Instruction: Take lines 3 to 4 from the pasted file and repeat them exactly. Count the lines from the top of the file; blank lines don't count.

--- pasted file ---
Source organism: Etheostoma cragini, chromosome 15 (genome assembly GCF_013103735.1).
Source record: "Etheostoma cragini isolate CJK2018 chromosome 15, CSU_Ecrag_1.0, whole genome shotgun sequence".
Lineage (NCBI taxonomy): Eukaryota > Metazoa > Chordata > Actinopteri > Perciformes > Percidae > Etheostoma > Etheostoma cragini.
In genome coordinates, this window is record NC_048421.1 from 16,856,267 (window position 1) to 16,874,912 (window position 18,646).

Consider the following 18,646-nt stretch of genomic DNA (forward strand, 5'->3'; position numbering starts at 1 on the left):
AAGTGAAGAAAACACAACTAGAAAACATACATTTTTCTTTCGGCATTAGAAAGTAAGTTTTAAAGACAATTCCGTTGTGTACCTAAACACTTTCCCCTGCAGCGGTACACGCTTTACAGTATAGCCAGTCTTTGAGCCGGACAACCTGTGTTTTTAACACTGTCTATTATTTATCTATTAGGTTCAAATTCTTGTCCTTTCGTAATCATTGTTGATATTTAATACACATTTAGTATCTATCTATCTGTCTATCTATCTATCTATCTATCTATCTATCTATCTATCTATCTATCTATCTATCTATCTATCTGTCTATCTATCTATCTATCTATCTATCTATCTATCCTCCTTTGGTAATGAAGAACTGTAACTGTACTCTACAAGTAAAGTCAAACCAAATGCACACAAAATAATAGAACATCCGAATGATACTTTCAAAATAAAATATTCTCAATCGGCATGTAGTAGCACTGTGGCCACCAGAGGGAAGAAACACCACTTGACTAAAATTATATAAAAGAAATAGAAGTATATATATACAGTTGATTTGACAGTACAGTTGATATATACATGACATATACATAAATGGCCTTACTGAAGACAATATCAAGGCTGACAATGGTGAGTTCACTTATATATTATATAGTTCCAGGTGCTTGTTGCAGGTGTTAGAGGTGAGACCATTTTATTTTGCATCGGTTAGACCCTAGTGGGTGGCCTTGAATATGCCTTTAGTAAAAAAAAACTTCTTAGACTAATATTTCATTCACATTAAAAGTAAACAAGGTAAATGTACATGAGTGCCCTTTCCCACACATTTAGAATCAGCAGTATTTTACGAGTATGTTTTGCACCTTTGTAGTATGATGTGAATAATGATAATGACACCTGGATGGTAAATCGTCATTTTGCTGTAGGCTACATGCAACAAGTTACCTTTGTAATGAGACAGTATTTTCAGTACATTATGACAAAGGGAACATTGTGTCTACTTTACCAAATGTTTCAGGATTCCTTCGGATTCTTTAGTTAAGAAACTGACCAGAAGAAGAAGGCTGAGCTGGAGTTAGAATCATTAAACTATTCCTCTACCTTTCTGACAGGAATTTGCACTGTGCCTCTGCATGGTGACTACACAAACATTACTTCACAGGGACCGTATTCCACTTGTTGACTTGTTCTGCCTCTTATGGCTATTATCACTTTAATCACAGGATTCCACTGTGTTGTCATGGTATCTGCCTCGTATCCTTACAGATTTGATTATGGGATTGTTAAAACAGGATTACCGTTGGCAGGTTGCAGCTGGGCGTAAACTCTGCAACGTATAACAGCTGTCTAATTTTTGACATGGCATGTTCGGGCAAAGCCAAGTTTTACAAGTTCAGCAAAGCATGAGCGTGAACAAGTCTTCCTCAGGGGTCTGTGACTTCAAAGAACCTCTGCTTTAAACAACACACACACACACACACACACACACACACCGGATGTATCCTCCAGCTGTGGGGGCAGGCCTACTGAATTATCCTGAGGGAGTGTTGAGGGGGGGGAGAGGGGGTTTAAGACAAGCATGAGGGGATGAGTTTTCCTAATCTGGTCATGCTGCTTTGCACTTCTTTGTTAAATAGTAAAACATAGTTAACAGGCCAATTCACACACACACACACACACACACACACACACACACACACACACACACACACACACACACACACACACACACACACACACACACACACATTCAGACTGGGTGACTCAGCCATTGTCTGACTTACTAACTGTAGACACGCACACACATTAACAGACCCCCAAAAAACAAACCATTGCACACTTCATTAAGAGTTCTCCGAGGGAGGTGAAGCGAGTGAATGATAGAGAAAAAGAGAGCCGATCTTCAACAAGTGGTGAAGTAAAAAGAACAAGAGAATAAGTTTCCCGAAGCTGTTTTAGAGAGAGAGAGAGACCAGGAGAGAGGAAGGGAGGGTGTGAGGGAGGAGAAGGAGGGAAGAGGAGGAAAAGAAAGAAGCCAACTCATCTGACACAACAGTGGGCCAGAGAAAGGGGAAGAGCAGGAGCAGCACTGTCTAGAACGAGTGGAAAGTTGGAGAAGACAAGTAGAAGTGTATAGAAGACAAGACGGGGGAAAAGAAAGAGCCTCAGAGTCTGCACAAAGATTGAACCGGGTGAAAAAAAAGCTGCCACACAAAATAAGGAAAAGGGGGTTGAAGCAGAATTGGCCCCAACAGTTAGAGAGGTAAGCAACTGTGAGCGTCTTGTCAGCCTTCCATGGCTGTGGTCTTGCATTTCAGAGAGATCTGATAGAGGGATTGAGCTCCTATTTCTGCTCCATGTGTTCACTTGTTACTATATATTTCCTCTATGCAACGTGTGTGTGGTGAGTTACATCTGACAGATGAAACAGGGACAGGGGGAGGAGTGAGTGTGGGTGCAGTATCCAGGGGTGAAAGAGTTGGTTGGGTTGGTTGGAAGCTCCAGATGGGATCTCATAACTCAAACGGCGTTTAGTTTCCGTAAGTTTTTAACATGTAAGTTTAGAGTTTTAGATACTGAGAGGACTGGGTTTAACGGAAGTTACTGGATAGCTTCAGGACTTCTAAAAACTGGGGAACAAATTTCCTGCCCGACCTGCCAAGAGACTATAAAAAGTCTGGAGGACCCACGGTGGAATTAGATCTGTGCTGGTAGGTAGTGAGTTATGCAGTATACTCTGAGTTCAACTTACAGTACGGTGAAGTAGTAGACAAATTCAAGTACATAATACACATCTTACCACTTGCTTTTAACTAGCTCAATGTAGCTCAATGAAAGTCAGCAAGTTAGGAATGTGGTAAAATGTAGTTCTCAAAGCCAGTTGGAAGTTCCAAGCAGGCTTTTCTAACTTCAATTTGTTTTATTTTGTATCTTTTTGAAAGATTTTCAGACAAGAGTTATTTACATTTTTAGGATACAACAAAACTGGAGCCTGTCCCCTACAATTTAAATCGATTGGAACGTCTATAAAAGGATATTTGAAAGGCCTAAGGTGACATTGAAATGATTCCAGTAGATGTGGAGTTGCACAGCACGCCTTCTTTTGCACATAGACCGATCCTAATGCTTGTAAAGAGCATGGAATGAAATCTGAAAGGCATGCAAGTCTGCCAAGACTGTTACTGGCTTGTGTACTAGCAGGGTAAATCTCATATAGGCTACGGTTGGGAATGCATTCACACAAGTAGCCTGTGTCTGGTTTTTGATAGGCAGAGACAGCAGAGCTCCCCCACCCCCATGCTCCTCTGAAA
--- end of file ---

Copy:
Lineage (NCBI taxonomy): Eukaryota > Metazoa > Chordata > Actinopteri > Perciformes > Percidae > Etheostoma > Etheostoma cragini.
In genome coordinates, this window is record NC_048421.1 from 16,856,267 (window position 1) to 16,874,912 (window position 18,646).